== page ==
On Valentines Day 2018 a 19-year-old ex-student walked into Marjory Stoneman Douglas High School in Parkland, Florida. Armed with a semi-automatic rifle he proceeded to murder 17 people; 14 students and three staff. The tragedy marking yet another grim milestone in mass shootings across America. Shootings that have surpassed 230 incidents in schools since the horror of Columbine in 1999. The pain, grief, and anger of Parkland once more pulling into question gun control laws across America. While unleashing the anger of a younger generation tired of living in fear. As they wrestled the need for change away from the adults and politicians who continued to fail them. Leading to nationwide protests and campaigns that burned with the energy and passion of youth.
This passion and energy find a further voice in Kim A. Snyder’s feature documentary ‘Us Kids’. Highlighting the drive, determination, and pain of Parkland survivors in fighting for gun control. In a country where gun ownership threads through every level of politics. The right to bear arms clashing with concepts of safety, security, and freedom. While innocent people continue to lose their lives to assault rifles in schools, churches, parks, and streets. Each life yet another statistic in a system dictated by money and power.
Snyder ensures Us Kids focuses on the voices of the Parklands survivors and young activists. Never allowing the camera to stray into the adult world surrounding them, in turn reflecting the importance of youth-led politics. But this drive and determination are also dovetailed with the ruthlessness of a hostile political system. One where young people are seen and not heard, their views deemed unimportant due to their lack of voting rights.
Many of the Parkland young activists became household names in America, as the ‘Never Again’ and ‘March for Our Lives’ movement took hold. Building bridges across America, in examining gun violence and the political empowerment of young people. With the documentary focussing on the key young leaders of the movement; Emma Gonzalez, David Hogg, Sam Fuentes, Jackie Corin, Bria Smith, Alex King, and Cameron Kasky. Each one shining with a bright light and passion for change. Their voices filled with the urgent need for reform, alongside the relentless frustration of an adult world blind to the needs of their generation.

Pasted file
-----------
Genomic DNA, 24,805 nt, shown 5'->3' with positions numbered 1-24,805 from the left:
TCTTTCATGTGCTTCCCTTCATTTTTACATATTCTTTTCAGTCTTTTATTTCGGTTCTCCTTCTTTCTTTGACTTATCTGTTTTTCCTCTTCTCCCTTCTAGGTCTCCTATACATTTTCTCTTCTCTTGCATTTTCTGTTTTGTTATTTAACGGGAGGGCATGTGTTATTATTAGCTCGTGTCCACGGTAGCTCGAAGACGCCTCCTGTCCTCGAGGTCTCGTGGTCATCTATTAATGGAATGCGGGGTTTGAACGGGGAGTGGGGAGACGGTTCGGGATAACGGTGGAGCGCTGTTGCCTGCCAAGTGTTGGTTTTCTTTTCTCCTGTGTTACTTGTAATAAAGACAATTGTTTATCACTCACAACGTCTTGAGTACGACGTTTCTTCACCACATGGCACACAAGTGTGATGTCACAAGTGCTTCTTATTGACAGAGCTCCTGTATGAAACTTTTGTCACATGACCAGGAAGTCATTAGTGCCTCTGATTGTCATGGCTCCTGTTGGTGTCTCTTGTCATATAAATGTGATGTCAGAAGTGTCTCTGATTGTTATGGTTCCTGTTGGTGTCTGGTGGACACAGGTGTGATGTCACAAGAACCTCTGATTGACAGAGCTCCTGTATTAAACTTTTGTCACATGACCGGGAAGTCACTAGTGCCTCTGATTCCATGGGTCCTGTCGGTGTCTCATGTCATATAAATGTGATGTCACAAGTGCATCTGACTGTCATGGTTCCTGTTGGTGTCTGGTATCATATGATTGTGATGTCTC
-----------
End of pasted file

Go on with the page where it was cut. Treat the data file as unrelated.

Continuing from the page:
But this optimism is also shrouded by the toxic landscape of politics and media in the U.S. One where right-wing supporters feel emboldened to threaten seventeen-year-olds. Their ‘Make America Great Again’ baseball caps hiding their own callous disregard for the lives of others. While the right-wing media machine targets David Hogg as being insincere, false and a ‘crisis actor’. Dismissing his voice with a hatred that ignores his age and experience. While the movement he is a part of is accused of being led by left-wing activists. Only further demonstrating the widely held adult belief that teenagers are incapable of holding beliefs or opinions.
For many UK viewers, the topic of gun control may seem distant, after all this is a country with strict gun ownership rules. The majority of our schools thankfully not yet guarded by metal detectors and security personnel. However, the themes present in Us Kids should also ring true in our own knife crime crisis. As adults steer the response with little engagement or conversation with the young people suffering. Our youth services replaced by politically driven projects interested in enforcement rather than participation. Meanwhile, the generational divide is only further enhanced as young people are kept distant from any decisions relating to Brexit.
Us Kids does not attempt to provide sweeping or simplistic answers to gun control or the need for a youth voice in politics. But it does offer a ray of hope in the darkness of a broken political system. One that continues to gain strength through the ‘Extinction Rebellion’, ‘Black Lives Matter’, and ‘Me Too’ movements. A hope that our young people will break the glass ceiling of political involvement, and in turn fix a political system that has become elitist, divisive, and financially driven. The young activist eventually becoming the young leader as one generation replaces the other.
Director: Kim A. Snyder